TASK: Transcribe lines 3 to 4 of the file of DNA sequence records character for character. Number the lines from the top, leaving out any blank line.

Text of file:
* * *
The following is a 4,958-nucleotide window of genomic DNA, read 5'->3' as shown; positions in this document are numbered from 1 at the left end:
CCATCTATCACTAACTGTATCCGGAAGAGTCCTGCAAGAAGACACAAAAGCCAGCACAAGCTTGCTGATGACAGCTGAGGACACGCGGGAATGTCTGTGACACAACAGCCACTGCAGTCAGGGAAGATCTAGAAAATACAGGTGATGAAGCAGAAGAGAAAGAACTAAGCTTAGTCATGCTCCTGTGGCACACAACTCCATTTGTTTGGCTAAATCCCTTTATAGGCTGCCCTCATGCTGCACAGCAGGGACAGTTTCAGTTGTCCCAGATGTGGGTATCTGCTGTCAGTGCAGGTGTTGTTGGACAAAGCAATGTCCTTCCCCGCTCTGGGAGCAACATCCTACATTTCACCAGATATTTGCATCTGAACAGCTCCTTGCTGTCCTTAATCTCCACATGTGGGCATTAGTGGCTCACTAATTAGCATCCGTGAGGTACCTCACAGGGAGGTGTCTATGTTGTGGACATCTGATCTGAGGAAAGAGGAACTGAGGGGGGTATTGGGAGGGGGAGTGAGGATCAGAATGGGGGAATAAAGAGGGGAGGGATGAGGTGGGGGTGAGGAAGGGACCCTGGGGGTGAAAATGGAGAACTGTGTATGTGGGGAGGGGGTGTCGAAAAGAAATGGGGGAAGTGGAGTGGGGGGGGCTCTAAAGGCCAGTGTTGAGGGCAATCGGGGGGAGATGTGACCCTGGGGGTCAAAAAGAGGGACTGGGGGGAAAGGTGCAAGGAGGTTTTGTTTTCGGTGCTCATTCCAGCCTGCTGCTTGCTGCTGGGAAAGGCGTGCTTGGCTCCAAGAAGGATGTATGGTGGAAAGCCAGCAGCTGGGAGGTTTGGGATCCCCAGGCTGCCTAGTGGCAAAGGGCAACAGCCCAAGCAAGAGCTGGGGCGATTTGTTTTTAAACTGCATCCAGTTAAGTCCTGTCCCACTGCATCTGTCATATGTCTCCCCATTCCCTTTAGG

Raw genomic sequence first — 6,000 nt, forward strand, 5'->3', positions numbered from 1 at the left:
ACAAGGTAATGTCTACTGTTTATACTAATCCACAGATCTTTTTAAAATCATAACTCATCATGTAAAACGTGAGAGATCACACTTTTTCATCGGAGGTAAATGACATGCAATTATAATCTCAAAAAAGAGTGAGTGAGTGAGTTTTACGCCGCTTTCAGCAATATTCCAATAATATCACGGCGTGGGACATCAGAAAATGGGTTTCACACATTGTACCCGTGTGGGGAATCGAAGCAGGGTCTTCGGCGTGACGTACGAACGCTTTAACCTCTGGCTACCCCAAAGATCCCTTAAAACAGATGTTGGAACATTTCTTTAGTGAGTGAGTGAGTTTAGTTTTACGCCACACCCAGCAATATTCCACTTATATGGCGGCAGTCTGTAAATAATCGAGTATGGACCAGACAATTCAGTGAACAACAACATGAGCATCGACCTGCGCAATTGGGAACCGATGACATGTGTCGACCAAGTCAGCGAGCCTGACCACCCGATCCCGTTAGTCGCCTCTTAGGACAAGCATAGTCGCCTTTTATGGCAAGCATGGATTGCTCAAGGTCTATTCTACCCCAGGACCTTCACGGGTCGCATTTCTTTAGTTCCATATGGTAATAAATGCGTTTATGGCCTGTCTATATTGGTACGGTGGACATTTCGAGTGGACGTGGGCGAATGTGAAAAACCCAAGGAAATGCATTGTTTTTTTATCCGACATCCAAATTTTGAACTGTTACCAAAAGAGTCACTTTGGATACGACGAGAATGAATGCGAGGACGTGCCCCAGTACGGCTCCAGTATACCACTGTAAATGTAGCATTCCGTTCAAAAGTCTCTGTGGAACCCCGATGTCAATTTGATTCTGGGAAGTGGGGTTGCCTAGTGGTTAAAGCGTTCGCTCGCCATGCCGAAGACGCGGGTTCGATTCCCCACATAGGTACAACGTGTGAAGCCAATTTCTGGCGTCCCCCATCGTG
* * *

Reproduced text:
Raw genomic sequence first — 6,000 nt, forward strand, 5'->3', positions numbered from 1 at the left:
ACAAGGTAATGTCTACTGTTTATACTAATCCACAGATCTTTTTAAAATCATAACTCATCATGTAAAACGTGAGAGATCACACTTTTTCATCGGAGGTAAATGACATGCAATTATAATCTCAAAAAAGAGTGAGTGAGTGAGTTTTACGCCGCTTTCAGCAATATTCCAATAATATCACGGCGTGGGACATCAGAAAATGGGTTTCACACATTGTACCCGTGTGGGGAATCGAAGCAGGGTCTTCGGCGTGACGTACGAACGCTTTAACCTCTGGCTACCCCAAAGATCCCTTAAAACAGATGTTGGAACATTTCTTTAGTGAGTGAGTGAGTTTAGTTTTACGCCACACCCAGCAATATTCCACTTATATGGCGGCAGTCTGTAAATAATCGAGTATGGACCAGACAATTCAGTGAACAACAACATGAGCATCGACCTGCGCAATTGGGAACCGATGACATGTGTCGACCAAGTCAGCGAGCCTGACCACCCGATCCCGTTAGTCGCCTCTTAGGACAAGCATAGTCGCCTTTTATGGCAAGCATGGATTGCTCAAGGTCTATTCTACCCCAGGACCTTCACGGGTCGCATTTCTTTAGTTCCATATGGTAATAAATGCGTTTATGGCCTGTCTATATTGGTACGGTGGACATTTCGAGTGGACGTGGGCGAATGTGAAAAACCCAAGGAAATGCATTGTTTTTTTATCCGACATCCAAATTTTGAACTGTTACCAAAAGAGTCACTTTGGATACGACGAGAATGAATGCGAGGACGTGCCCCAGTACGGCTCCAGTATACCACTGTAAATGTAGCATTCCGTTCAAAAGTCTCTGTGGAACCCCGATGTCAATTTGATTCTGGGAAGTGGGGTTGCCTAGTGGTTAAAGCGTTCGCTCGCCATGCCGAAGACGCGGGTTCGATTCCCCACATAGGTACAACGTGTGAAGCCAATTTCTGGCGTCCCCCATCGTG